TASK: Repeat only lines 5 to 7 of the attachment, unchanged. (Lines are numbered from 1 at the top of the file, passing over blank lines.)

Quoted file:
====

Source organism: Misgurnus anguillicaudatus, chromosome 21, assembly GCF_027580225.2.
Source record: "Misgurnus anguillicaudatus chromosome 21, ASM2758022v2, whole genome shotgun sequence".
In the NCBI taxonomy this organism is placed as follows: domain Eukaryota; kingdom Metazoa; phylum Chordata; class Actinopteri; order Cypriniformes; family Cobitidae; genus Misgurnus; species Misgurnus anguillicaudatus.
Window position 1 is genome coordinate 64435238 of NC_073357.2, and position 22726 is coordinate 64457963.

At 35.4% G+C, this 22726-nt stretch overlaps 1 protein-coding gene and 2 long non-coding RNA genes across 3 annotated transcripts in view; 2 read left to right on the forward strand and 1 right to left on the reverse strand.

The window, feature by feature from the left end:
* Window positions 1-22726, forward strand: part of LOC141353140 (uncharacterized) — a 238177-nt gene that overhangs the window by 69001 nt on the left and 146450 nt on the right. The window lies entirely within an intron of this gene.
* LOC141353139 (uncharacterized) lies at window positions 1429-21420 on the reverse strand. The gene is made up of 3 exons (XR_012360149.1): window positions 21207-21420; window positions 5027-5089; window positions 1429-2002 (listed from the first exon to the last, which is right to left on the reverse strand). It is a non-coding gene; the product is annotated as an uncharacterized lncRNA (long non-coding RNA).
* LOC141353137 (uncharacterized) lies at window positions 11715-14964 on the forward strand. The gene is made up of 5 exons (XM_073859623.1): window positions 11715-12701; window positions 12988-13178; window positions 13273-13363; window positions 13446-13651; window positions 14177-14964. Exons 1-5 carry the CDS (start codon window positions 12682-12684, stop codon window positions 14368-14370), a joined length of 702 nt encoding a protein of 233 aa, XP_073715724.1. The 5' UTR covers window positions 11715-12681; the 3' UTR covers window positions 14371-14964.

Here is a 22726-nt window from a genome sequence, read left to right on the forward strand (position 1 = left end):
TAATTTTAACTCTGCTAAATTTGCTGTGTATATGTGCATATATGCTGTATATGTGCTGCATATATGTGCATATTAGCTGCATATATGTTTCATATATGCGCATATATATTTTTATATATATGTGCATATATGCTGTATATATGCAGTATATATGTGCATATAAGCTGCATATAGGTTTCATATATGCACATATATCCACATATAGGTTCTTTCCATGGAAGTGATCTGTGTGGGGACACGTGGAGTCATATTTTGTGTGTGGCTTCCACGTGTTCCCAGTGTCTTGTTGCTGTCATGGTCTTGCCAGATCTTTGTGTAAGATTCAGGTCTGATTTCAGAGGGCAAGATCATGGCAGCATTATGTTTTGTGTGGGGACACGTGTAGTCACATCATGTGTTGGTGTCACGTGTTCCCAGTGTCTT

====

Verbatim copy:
At 35.4% G+C, this 22726-nt stretch overlaps 1 protein-coding gene and 2 long non-coding RNA genes across 3 annotated transcripts in view; 2 read left to right on the forward strand and 1 right to left on the reverse strand.

The window, feature by feature from the left end:
* Window positions 1-22726, forward strand: part of LOC141353140 (uncharacterized) — a 238177-nt gene that overhangs the window by 69001 nt on the left and 146450 nt on the right. The window lies entirely within an intron of this gene.